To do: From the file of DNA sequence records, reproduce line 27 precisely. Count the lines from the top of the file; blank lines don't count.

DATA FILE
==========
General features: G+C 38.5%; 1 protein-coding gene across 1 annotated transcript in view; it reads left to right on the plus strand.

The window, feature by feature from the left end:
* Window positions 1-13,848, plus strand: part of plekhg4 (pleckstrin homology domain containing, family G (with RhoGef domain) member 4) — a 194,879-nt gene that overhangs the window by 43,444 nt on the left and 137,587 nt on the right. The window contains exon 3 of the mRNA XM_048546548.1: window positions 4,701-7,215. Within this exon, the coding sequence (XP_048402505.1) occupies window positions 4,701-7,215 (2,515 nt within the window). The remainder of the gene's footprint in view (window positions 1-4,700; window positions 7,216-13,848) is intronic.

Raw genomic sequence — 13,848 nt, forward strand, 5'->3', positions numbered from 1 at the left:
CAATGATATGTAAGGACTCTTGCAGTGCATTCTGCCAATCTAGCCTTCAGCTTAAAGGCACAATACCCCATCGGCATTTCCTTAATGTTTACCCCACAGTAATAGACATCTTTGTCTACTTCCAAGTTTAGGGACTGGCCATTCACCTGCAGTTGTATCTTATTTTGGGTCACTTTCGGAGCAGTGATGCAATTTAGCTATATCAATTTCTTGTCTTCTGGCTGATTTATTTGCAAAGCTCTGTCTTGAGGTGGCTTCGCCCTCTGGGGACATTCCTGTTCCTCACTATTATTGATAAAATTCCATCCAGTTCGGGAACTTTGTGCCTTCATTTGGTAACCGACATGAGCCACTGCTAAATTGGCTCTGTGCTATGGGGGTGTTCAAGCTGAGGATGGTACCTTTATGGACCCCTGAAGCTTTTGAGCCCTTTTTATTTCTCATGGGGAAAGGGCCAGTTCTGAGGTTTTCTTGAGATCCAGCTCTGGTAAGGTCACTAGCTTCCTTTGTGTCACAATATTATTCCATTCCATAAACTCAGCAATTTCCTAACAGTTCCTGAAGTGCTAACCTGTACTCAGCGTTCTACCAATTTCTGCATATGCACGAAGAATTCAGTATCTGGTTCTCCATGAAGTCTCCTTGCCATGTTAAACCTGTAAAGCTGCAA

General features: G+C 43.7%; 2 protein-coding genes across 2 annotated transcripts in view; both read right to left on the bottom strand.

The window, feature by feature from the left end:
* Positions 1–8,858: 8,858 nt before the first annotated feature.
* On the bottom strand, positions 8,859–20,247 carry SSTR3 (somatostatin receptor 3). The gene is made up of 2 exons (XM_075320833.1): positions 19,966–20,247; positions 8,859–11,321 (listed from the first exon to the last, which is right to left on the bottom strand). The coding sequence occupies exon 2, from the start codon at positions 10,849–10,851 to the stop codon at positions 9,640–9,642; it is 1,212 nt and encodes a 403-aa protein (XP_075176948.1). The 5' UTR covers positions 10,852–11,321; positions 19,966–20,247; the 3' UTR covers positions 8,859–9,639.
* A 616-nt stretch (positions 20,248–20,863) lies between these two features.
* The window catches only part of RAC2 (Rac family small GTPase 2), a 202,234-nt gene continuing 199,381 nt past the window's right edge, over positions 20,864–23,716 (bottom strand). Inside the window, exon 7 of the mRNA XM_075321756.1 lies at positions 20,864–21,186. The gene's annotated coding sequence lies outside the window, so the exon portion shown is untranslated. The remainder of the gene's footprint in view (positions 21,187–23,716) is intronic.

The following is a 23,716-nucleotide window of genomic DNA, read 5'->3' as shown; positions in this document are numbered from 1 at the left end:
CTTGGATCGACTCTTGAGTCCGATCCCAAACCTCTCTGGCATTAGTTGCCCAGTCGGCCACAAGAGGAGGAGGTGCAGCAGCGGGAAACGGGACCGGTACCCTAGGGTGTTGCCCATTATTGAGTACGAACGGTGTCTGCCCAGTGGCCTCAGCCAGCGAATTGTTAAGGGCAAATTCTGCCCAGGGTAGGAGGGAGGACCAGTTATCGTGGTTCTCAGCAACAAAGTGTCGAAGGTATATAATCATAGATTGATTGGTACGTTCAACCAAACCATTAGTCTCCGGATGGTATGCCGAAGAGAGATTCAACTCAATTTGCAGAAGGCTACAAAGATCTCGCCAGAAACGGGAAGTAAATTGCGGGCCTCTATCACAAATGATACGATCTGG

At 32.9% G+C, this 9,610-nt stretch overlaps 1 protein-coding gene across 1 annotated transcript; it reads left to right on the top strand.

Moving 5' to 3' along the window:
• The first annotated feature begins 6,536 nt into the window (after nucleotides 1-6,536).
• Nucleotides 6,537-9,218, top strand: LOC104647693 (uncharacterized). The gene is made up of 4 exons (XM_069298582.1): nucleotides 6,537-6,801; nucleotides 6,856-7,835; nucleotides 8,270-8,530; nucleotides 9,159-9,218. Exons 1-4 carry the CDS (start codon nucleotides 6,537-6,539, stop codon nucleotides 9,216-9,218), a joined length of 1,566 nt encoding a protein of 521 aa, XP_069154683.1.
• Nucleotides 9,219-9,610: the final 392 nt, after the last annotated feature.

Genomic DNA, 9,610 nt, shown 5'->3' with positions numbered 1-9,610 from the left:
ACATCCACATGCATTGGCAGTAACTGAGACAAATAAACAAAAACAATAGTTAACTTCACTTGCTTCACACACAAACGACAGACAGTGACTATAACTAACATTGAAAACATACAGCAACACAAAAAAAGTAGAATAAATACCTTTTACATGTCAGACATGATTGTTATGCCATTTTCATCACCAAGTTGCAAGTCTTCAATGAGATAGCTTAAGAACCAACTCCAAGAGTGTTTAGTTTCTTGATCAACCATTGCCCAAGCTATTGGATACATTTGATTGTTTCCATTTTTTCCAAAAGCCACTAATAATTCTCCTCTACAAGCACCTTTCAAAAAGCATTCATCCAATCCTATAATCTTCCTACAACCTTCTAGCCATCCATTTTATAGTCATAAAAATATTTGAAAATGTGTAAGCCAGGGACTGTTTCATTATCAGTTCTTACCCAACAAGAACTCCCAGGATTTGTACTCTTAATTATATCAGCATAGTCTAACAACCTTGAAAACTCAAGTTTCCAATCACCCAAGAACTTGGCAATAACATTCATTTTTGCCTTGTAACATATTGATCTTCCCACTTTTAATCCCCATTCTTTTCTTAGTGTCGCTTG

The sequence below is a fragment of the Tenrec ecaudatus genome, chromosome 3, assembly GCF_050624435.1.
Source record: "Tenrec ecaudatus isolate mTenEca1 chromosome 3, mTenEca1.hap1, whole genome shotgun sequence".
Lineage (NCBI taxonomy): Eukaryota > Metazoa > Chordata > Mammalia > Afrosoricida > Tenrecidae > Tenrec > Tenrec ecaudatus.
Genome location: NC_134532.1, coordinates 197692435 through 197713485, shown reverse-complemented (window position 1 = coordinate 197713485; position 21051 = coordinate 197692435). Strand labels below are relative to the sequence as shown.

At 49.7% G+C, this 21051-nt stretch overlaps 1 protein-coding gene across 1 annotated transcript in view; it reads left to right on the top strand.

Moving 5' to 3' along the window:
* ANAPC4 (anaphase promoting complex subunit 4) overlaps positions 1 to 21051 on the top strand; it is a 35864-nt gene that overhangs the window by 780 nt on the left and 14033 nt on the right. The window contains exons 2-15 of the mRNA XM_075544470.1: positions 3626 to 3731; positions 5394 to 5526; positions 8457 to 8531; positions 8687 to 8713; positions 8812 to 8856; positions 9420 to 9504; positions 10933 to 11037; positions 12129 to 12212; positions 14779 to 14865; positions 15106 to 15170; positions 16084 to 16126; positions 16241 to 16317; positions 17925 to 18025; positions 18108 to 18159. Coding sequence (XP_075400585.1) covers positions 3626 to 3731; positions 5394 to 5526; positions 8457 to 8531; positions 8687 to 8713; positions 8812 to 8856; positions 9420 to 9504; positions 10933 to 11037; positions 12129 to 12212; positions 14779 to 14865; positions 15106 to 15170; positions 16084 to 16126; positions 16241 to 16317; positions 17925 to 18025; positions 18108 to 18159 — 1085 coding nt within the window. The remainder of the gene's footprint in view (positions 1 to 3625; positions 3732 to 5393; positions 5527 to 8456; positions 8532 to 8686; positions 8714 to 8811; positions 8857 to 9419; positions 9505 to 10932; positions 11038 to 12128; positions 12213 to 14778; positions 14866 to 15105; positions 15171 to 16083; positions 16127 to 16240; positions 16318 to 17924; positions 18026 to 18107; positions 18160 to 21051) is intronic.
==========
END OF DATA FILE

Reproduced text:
* ANAPC4 (anaphase promoting complex subunit 4) overlaps positions 1 to 21051 on the top strand; it is a 35864-nt gene that overhangs the window by 780 nt on the left and 14033 nt on the right. The window contains exons 2-15 of the mRNA XM_075544470.1: positions 3626 to 3731; positions 5394 to 5526; positions 8457 to 8531; positions 8687 to 8713; positions 8812 to 8856; positions 9420 to 9504; positions 10933 to 11037; positions 12129 to 12212; positions 14779 to 14865; positions 15106 to 15170; positions 16084 to 16126; positions 16241 to 16317; positions 17925 to 18025; positions 18108 to 18159. Coding sequence (XP_075400585.1) covers positions 3626 to 3731; positions 5394 to 5526; positions 8457 to 8531; positions 8687 to 8713; positions 8812 to 8856; positions 9420 to 9504; positions 10933 to 11037; positions 12129 to 12212; positions 14779 to 14865; positions 15106 to 15170; positions 16084 to 16126; positions 16241 to 16317; positions 17925 to 18025; positions 18108 to 18159 — 1085 coding nt within the window. The remainder of the gene's footprint in view (positions 1 to 3625; positions 3732 to 5393; positions 5527 to 8456; positions 8532 to 8686; positions 8714 to 8811; positions 8857 to 9419; positions 9505 to 10932; positions 11038 to 12128; positions 12213 to 14778; positions 14866 to 15105; positions 15171 to 16083; positions 16127 to 16240; positions 16318 to 17924; positions 18026 to 18107; positions 18160 to 21051) is intronic.